The culture of Belarus is the product of a millennium of development under the impact of a number of diverse factors. These include the physical environment; the ethnographic background of Belarusians. The paganism of the early settlers and their hosts; Eastern Orthodox Christianity as a link to the Byzantine literary and cultural traditions.
Official Belarusian culture is a relic of Soviet conservatism. Beneath the surface, however, a European movement in the arts is gathering momentum.
Little survives in Belarus of the earliest period of settlement by East Slavs. A distinctively Belarusian culture began to emerge clearly only in the 16th century. As Belarusian culture developed, however, long periods of foreign control—first by the grand duchy of Lithuania and the kingdom of Poland, then by tsarist Russia, and later by the Soviet Union—introduced a series of outside influences, from the European Baroque and Classical architectural styles to the cultural constraints of Socialist Realism. Yet notwithstanding the considerable efforts made by Russian tsars and Soviet rulers to suppress the Belarusian language and culture, Belarusians succeeded in preserving their distinctiveness as a people.
Traditional days that reflect Belarusian nowadays culture
Independence Day, the national holiday of Belarus, is celebrated on July 3, the date of the Soviet liberation of Minsk from German occupation in 1944. Some Belarusians, particularly opposition groups, still recognize the holiday’s former date, July 27—the date on which state sovereignty was declared in 1990. The opposition also celebrates March 25, the date of the declaration of independence by the short-lived Belarusian National Republic in 1918. Most Soviet holidays are still commemorated, especially Victory Day (May 9), as are religious holidays, including both the Orthodox and Roman Catholic Easters.
A presidential fund for culture and the arts provides a number of annual and biannual festivals. Among the most notable festivals in Belarus are the Slavic Bazaar in Vitsyebsk, an international festival of the arts; the Spring International Music Festival in Minsk; and the Arts for Children and Youth Festival.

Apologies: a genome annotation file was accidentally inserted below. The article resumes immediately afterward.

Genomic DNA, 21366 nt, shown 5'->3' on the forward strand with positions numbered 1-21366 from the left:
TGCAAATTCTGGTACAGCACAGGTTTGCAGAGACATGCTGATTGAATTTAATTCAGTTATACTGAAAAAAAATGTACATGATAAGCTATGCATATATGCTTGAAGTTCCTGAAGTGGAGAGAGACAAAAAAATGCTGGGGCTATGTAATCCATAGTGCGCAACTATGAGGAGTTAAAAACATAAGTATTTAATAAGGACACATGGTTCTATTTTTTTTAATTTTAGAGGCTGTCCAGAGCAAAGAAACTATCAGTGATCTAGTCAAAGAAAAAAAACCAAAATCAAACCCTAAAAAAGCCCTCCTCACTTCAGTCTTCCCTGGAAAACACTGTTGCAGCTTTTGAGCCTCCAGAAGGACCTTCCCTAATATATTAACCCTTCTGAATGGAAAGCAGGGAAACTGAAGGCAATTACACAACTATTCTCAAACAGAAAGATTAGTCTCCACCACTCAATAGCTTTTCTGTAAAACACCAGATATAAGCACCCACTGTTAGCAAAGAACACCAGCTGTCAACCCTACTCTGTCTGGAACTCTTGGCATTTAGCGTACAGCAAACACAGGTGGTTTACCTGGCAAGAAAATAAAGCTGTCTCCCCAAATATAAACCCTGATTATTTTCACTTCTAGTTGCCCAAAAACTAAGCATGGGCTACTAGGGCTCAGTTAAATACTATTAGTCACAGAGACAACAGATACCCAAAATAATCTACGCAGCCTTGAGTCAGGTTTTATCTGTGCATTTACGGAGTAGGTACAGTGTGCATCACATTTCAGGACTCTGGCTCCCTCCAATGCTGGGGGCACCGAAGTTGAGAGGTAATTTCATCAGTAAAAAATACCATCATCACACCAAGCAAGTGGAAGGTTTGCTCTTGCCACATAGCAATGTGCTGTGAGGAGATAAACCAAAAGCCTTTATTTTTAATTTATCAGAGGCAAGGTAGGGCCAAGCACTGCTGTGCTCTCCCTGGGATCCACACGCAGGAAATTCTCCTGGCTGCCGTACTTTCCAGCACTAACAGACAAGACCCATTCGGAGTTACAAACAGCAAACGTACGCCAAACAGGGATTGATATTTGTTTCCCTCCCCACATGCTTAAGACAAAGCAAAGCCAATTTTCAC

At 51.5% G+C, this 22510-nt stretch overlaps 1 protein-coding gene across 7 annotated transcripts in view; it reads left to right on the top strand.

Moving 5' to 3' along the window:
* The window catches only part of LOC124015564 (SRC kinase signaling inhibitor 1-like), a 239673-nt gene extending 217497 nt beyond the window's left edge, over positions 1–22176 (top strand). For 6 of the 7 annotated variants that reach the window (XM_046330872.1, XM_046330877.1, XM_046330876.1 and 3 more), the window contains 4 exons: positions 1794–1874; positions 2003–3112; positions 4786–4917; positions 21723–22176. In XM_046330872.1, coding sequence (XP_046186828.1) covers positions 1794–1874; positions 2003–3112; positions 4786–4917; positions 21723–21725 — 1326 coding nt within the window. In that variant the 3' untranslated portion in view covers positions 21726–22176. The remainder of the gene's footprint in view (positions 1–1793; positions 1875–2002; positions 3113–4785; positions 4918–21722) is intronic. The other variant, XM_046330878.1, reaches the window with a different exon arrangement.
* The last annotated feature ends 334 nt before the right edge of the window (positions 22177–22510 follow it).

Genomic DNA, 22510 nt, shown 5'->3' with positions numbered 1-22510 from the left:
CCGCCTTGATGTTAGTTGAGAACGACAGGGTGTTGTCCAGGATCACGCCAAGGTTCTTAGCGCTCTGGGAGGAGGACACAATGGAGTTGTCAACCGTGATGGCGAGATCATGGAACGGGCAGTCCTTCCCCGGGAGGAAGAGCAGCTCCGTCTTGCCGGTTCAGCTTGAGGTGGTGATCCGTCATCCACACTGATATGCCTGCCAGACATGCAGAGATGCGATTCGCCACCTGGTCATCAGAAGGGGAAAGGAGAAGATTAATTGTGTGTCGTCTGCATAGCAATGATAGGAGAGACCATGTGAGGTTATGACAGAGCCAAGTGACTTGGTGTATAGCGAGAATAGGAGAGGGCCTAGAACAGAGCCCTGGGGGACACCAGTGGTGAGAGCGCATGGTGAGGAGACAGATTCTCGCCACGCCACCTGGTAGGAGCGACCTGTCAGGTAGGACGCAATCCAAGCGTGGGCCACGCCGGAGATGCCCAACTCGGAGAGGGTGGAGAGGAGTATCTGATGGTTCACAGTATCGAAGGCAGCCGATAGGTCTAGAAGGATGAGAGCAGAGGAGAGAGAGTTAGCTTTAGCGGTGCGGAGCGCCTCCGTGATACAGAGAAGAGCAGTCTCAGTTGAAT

After independence the country’s total fertility rate fell below two children per childbearing woman; most families are thus small in size. Many families spend summers at dachas, or country cottages, growing local produce. The practice of mushroom picking remains very popular.
The traditional two-piece Belarusian dress originated from the time of Kievan Rus’ and continues to be worn today at special functions. Due to the cool climate of Belarus, the clothes were made out of fabrics that provide closed covering and warmth. They were designed with either many threads of different colours woven together or adorned with symbolic ornaments. Belarusian nobles usually had their fabrics imported and chose the colours of red, blue or green. Males wore a shirt and trousers adorned with a belt, while females wore a longer shirt, a wrap-around skirt called a “paniova”, and a headscarf. The outfits were also influenced by the dress worn by Poles, Lithuanians, Latvians and other European nations and have changed over time due to improvements in the techniques used to make clothing. Embroidery plays an important role in Belarusian traditions.